I'm currently reading Entrepreneur Magazine, and there is a story profiling a 13-year-old who created a series of stickers to embellish Lego blocks. The subtitle of the story reads A pint-size ...
0
votes
2answers
1k views

“You're not” vs. “you ain't” [duplicate]

Possible Duplicate: What does “ain't” mean? What's the difference between "you're not" and "you ain't" ("...coming home")? I do realize that ain't is a contraction of are ...
1
vote
2answers
2k views

What is the correct usage of contractions like “isn't” and “wasn't”? [duplicate]

Possible Duplicate: Do contractions (e.g. “don't”) and full phrases (e.g. “do not”) have the same meaning? I frequently see contractions such as "isn't" and ...
0
votes
0answers
53 views

When can one use a contraction at the end of a sentence? [duplicate]

Possible Duplicate: Is there some rule against ending a sentence with the contraction “it's”? Sometimes it's fine to use a contraction at the end of a sentence: "If you're ...
1
vote
4answers
227 views

“Can take no other” vs. “can't take other”

As an ESL I'm not sure if I can use the following sentences: You can take no other directions. I'm using it on giving indications to a foreigner. Should I use instead: You can't take other ...
9
votes
2answers
2k views

Apostrophes in contractions: shan't, sha'n't or sha'nt?

I came across the word sha'n't when reading Winnie the Pooh the other day and it cast me into a Thoughtful Mood concerning the Appropriate Spelling of this word. This word is a contraction of "shall ...
7
votes
3answers
4k views

Difference between “I haven't” and “I've not” etc

If I have three consecutive words where each adjacent pair can be contracted, e.g. "I would have" or "You are not", is there a difference between the two possible contractions, e.g. "I would've" or ...
3
votes
5answers
9k views

“There isn't” vs. “there's not”

They both expand to "there is not" but for some reason "There's not" sounds indescribably uncomfortable for most situations. Can anyone elucidate why this might be? Or am I wrong? EDIT: Let me ...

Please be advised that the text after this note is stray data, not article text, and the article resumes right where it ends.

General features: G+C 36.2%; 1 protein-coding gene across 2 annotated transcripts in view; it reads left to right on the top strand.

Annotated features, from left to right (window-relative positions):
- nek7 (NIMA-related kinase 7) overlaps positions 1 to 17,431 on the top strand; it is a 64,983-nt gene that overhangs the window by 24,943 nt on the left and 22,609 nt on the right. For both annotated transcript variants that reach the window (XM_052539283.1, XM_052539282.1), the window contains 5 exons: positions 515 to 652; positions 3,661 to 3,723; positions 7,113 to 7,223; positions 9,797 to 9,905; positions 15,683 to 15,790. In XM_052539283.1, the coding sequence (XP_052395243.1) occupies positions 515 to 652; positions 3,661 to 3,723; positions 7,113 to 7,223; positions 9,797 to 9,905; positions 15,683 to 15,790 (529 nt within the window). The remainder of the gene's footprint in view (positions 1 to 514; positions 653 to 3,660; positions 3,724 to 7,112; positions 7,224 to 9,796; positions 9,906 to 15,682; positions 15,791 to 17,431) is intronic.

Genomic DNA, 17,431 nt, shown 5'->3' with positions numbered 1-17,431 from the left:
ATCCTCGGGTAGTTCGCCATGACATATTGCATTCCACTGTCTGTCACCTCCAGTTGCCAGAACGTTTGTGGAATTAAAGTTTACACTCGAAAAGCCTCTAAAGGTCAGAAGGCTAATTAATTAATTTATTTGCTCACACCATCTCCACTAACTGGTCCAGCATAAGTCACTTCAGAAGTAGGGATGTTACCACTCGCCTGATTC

4
votes
2answers
2k views

Tag Questions “is he not”

"He is happy, isn't he?" If you did not use the contraction isn't he, in the question above, would the correct sentence be: "He is happy, is he not?" "He is happy, is not he?" Sentence #1 seems ...
0
votes
1answer
340 views

Pronunciation of “'ll”

How do I read the following sentences (especially in conversational speech)? The dog'll eat the bones. Tom'll go to school. Anna'll come tomorrow. I mean the sound of 'll.
0
votes
1answer
1k views

Is “<NOUN>'s” (contraction) proper English? [duplicate]

Possible Duplicate: When is it grammatically correct to create a contraction of words followed by “is”? Using contracted forms (“don't”, “let's”) in a formal text Should ...
2
votes
1answer
246 views

Why is there an apostrophe in “h'm”?

By that I refer to the sound people make when they're thinking. Most people write "hm" nowadays, so they may not know of this, but traditionally, people wrote it as "h'm". The apostrophe can't ...
4
votes
1answer
172 views

Should the use of apostrophes be consistent?

It is time to rock, but don't be too loud. Is it recommended to stay consistent with the use of apostrophes? Should it instead be: It's time to rock, but don't be too loud. If that is fine ...
9
votes
5answers
4k views

Why is “Why don't you like ___?” okay, but “Why do not you like?” ___?“ isn't?” [duplicate]

Possible Duplicate: Is “Don't you know? ” the same as “Do not you know?”? "Why don't you like?" seems commonly used, but I never hear "Why do not you like?" ...
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vote
0answers
38 views

Do you put double dots when a contraction occurs at the end of the sentence? [duplicate]

Possible Duplicate: When “etc.” is at the end of a phrase, do you place a period after it? Is it grammatically correct to use two dots at the end of the contraction 'etc' when ...
2
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1answer
3k views

“We're not” vs. “we aren't”

I'm just curious if there are any "official" rules (or opinions either way) about what form to use when three words can be contracted on either side.
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votes
4answers
10k views

How to pronounce the programmer's abbreviation “char”

In many programming languages, char is a type name for character values. The word character is pronounced with a [k] sound, but what about char? While trying to find the answer elsewhere, I learnt ...